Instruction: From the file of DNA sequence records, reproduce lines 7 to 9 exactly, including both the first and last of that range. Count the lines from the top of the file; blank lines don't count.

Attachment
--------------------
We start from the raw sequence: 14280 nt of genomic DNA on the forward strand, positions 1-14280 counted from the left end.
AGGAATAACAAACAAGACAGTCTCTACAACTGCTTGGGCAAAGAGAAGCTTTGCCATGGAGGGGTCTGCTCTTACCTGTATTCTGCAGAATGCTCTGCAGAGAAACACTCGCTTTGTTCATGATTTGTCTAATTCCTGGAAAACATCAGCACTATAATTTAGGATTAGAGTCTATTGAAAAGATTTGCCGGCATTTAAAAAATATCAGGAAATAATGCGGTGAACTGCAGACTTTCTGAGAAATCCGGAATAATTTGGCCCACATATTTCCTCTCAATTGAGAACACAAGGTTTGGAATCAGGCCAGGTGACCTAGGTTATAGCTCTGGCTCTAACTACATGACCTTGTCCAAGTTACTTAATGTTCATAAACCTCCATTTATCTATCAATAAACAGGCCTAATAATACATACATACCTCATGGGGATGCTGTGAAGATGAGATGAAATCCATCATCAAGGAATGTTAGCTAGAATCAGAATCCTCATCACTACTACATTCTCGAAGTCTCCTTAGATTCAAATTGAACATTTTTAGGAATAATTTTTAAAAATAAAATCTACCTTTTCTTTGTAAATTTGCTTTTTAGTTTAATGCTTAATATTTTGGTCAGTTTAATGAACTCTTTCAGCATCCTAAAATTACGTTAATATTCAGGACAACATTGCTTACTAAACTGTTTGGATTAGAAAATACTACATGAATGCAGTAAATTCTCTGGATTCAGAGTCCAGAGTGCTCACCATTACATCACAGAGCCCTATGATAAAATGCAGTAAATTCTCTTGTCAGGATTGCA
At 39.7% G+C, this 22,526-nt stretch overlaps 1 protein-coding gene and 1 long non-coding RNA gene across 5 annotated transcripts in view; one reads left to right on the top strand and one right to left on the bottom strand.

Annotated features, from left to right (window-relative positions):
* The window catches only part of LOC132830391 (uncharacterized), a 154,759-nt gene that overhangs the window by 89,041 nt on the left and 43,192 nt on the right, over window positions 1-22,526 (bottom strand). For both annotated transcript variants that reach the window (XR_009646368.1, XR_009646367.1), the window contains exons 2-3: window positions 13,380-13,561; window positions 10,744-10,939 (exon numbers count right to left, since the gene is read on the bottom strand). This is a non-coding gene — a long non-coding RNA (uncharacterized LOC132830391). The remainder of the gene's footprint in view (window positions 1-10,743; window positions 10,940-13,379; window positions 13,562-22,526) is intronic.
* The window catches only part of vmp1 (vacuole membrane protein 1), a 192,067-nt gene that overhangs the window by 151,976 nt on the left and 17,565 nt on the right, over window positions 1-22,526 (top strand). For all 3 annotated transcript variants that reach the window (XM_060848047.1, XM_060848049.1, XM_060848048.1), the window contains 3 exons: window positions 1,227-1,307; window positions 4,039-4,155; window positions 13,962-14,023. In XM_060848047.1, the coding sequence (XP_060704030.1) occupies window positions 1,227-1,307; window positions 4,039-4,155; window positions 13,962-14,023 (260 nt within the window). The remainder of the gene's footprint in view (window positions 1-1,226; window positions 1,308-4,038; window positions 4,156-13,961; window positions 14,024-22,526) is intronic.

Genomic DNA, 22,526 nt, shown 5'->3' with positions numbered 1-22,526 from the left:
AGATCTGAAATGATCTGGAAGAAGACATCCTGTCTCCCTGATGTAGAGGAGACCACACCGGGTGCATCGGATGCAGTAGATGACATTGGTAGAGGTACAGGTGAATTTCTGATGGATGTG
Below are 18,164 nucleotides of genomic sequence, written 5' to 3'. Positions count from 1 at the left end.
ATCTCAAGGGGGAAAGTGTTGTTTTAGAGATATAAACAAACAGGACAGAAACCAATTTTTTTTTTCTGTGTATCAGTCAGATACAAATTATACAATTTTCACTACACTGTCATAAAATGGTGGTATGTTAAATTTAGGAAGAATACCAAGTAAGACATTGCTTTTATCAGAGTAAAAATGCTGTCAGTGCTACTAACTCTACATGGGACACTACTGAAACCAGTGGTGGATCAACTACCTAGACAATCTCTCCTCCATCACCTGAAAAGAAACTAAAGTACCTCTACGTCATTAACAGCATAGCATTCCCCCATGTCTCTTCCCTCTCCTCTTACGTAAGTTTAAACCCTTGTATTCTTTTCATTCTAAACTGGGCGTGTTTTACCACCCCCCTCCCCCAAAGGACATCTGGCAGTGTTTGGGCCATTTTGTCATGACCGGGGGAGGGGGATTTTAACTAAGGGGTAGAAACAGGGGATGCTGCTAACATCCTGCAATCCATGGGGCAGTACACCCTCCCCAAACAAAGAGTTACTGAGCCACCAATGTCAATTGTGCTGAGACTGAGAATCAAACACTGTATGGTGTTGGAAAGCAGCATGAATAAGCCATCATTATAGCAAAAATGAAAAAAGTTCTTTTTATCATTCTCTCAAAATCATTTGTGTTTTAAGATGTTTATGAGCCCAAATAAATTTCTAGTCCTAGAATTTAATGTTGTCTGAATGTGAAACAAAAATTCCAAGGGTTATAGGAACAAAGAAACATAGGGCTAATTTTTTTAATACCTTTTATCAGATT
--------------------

Genomic DNA, 22,526 nt, shown 5'->3' with positions numbered 1-22,526 from the left:
AGATCTGAAATGATCTGGAAGAAGACATCCTGTCTCCCTGATGTAGAGGAGACCACACCGGGTGCATCGGATGCAGTAGATGACATTGGTAGAGGTACAGGTGAATTTCTGATGGATGTG
Below are 18,164 nucleotides of genomic sequence, written 5' to 3'. Positions count from 1 at the left end.